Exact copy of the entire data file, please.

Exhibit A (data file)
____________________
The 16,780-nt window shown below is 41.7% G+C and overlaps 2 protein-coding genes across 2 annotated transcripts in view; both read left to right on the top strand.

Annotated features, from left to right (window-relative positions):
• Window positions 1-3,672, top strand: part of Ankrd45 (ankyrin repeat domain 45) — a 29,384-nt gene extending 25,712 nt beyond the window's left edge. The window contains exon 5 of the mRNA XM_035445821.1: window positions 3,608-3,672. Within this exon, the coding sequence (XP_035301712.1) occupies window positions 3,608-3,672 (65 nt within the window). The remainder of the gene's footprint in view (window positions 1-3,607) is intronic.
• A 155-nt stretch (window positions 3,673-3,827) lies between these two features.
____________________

The 16,780-nt window shown below is 41.7% G+C and overlaps 2 protein-coding genes across 2 annotated transcripts in view; both read left to right on the top strand.

Annotated features, from left to right (window-relative positions):
• Window positions 1-3,672, top strand: part of Ankrd45 (ankyrin repeat domain 45) — a 29,384-nt gene extending 25,712 nt beyond the window's left edge. The window contains exon 5 of the mRNA XM_035445821.1: window positions 3,608-3,672. Within this exon, the coding sequence (XP_035301712.1) occupies window positions 3,608-3,672 (65 nt within the window). The remainder of the gene's footprint in view (window positions 1-3,607) is intronic.
• A 155-nt stretch (window positions 3,673-3,827) lies between these two features.